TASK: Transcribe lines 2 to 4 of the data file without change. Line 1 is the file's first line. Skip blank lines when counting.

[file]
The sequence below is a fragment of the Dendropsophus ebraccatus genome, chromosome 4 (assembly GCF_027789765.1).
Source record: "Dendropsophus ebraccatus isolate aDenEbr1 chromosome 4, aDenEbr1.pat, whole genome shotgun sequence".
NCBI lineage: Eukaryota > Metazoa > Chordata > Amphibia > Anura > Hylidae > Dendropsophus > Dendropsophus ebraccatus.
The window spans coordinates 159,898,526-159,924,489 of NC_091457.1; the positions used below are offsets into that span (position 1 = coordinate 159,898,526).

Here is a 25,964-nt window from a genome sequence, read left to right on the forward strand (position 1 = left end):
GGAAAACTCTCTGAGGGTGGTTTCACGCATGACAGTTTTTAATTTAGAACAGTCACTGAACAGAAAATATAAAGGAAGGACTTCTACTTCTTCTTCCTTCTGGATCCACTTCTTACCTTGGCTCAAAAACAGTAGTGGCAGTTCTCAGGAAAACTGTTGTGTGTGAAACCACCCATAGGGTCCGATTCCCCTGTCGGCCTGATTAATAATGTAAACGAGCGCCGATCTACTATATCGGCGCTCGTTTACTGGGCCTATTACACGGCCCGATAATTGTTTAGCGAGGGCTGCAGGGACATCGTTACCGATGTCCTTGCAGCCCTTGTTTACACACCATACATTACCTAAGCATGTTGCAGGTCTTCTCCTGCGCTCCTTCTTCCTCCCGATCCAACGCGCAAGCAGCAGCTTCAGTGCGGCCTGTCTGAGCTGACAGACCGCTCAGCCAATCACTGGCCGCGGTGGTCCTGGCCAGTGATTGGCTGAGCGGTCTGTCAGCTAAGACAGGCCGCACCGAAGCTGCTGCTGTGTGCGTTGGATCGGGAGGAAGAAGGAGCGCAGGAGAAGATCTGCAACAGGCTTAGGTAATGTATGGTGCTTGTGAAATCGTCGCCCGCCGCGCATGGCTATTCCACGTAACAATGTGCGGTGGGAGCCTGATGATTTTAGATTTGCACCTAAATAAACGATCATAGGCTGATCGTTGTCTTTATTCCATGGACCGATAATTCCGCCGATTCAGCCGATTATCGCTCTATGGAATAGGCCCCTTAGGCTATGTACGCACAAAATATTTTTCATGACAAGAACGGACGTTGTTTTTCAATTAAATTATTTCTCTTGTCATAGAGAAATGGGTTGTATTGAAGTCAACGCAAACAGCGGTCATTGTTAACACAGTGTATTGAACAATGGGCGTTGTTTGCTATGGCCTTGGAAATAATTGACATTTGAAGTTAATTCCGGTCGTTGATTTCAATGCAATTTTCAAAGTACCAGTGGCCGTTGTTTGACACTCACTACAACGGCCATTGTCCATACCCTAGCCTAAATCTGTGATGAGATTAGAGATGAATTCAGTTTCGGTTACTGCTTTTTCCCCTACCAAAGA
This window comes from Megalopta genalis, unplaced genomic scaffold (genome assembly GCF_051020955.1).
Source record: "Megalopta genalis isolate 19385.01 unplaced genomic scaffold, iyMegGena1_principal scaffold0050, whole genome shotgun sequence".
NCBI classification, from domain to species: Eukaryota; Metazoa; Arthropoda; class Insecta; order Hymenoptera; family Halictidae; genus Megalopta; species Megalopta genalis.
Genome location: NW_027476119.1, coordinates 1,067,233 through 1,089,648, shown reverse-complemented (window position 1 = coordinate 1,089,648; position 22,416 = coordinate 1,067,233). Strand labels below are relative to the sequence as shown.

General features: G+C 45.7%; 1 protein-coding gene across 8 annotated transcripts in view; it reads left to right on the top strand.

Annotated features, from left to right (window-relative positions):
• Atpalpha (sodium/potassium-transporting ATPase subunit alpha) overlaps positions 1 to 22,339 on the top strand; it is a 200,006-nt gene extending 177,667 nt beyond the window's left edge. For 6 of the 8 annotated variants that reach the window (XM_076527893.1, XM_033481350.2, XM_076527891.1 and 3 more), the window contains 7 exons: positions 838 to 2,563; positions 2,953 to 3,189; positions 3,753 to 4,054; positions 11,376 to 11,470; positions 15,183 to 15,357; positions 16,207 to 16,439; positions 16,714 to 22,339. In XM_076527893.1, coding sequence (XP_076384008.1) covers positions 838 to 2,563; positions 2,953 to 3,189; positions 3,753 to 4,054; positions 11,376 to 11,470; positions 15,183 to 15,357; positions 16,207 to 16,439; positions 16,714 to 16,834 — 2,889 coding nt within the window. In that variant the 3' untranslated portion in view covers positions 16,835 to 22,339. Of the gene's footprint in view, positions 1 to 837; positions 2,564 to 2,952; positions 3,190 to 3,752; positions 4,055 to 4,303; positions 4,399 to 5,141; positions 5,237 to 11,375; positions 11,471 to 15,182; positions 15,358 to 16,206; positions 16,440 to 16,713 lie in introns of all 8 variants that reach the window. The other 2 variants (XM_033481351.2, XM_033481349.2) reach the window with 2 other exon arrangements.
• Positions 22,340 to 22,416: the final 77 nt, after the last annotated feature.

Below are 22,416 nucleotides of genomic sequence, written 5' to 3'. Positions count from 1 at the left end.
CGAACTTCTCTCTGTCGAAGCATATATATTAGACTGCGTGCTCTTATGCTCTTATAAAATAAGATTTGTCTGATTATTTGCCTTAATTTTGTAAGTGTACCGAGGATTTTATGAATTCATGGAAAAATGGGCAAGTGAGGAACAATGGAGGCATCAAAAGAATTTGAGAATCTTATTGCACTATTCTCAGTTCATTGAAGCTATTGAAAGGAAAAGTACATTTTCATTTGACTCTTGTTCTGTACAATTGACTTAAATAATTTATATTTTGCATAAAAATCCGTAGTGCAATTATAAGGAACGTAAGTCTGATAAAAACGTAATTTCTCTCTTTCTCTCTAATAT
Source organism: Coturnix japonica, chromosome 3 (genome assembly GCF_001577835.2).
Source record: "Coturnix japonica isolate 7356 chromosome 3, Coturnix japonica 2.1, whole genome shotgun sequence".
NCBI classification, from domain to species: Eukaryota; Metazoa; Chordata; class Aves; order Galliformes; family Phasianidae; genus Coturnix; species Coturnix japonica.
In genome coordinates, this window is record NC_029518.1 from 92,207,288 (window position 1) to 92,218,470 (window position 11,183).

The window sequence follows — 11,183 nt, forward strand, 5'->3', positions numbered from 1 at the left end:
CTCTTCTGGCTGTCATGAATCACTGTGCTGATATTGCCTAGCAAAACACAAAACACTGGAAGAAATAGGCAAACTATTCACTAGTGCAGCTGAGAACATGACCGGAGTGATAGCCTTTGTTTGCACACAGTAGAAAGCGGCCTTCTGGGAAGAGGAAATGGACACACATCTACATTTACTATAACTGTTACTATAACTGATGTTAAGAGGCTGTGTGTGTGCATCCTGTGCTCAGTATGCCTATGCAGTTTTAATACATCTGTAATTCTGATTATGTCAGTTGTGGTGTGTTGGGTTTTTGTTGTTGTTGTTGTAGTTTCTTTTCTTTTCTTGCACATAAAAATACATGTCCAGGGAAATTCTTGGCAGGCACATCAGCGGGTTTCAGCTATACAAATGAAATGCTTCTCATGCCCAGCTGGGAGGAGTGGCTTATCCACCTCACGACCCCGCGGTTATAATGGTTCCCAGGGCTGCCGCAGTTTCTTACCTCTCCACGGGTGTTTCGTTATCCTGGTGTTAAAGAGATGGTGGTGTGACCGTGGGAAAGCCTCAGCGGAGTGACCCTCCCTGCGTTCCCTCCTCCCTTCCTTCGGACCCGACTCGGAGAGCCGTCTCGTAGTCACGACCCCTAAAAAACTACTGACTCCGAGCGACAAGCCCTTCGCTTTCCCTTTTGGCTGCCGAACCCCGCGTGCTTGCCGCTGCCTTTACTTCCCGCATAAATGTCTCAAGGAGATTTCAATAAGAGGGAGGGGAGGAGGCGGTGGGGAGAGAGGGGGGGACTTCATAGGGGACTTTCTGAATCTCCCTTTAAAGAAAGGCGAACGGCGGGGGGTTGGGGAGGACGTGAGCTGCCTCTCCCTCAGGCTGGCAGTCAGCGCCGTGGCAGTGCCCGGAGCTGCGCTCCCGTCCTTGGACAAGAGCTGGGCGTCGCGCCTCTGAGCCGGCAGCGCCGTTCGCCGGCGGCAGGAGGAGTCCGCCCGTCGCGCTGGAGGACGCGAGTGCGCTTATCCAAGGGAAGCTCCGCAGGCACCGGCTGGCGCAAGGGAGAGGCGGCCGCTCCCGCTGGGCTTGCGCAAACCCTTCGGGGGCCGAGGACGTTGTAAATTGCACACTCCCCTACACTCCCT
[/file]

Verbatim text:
Source record: "Dendropsophus ebraccatus isolate aDenEbr1 chromosome 4, aDenEbr1.pat, whole genome shotgun sequence".
NCBI lineage: Eukaryota > Metazoa > Chordata > Amphibia > Anura > Hylidae > Dendropsophus > Dendropsophus ebraccatus.
The window spans coordinates 159,898,526-159,924,489 of NC_091457.1; the positions used below are offsets into that span (position 1 = coordinate 159,898,526).